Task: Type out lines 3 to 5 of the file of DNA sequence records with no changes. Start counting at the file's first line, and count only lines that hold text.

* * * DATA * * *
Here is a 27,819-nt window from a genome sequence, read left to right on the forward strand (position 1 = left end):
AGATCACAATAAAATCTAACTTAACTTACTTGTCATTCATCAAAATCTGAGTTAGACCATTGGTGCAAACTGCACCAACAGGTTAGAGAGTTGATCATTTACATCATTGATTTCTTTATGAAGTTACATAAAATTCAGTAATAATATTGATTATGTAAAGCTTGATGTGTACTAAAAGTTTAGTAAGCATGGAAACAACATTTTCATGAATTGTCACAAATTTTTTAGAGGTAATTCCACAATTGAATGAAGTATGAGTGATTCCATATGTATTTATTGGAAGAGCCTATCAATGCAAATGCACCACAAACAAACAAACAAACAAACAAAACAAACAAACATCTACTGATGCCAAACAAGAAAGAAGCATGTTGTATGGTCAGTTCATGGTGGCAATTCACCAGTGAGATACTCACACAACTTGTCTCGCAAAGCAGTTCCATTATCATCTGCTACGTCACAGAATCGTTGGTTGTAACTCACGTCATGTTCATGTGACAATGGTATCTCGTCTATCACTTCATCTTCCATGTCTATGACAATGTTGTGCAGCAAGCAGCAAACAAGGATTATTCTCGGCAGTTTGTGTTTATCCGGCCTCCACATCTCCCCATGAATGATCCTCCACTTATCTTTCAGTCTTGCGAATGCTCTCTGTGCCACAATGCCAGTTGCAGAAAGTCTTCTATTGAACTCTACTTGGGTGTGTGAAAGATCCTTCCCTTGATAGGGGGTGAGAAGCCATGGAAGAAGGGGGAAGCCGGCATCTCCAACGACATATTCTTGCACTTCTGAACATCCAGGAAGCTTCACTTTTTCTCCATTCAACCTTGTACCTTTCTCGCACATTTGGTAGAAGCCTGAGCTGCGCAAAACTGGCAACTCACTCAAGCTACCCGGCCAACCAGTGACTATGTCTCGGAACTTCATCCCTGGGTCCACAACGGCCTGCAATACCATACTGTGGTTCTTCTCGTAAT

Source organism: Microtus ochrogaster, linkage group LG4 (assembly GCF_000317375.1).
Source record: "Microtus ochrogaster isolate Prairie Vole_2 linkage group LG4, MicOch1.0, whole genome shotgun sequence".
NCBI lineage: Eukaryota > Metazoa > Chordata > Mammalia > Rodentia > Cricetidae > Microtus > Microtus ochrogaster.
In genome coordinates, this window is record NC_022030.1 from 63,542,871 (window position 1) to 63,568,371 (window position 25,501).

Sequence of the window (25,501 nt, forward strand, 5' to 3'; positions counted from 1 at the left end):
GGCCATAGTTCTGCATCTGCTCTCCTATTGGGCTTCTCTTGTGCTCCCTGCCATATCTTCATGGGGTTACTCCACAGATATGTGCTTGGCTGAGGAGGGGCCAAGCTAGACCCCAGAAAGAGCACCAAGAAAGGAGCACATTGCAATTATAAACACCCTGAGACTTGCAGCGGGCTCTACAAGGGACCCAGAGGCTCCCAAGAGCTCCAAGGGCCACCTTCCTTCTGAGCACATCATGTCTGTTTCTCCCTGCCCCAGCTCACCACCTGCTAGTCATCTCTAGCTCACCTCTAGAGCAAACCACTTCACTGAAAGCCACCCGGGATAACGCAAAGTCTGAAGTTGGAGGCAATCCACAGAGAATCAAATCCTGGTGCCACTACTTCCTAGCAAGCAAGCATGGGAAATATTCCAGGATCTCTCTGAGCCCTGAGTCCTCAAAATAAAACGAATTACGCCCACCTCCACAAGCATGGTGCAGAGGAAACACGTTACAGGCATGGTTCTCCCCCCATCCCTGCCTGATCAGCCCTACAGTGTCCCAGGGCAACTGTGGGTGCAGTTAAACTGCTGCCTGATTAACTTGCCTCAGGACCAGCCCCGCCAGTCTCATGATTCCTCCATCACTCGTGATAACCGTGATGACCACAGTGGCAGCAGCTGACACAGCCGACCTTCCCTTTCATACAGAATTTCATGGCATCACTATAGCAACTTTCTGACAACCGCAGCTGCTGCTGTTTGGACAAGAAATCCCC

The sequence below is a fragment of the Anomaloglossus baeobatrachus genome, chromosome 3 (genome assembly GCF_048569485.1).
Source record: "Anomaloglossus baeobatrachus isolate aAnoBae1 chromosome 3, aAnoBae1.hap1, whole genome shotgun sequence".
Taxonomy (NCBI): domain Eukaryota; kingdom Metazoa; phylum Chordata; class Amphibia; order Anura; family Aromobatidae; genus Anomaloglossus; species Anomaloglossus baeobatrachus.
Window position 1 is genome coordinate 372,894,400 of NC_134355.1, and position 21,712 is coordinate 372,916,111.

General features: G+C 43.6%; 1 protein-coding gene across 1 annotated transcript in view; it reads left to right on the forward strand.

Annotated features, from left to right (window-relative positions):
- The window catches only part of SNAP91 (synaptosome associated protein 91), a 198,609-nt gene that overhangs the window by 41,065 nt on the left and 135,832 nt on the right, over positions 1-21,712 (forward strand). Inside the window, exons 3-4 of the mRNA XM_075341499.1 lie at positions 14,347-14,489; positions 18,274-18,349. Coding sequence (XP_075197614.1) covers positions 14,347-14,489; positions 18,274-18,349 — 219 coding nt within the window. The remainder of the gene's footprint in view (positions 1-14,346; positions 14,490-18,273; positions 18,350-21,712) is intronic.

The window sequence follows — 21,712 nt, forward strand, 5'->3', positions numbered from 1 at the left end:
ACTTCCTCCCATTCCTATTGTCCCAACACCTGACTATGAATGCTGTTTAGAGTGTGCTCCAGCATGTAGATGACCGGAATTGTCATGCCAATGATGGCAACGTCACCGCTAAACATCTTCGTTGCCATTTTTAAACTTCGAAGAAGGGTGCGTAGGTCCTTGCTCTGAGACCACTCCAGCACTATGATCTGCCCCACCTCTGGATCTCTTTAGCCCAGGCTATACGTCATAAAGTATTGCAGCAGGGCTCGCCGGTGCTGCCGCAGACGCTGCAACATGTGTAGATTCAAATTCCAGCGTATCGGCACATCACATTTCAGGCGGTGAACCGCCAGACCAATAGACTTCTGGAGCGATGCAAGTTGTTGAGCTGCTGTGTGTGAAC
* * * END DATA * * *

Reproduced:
Source organism: Microtus ochrogaster, linkage group LG4 (assembly GCF_000317375.1).
Source record: "Microtus ochrogaster isolate Prairie Vole_2 linkage group LG4, MicOch1.0, whole genome shotgun sequence".
NCBI lineage: Eukaryota > Metazoa > Chordata > Mammalia > Rodentia > Cricetidae > Microtus > Microtus ochrogaster.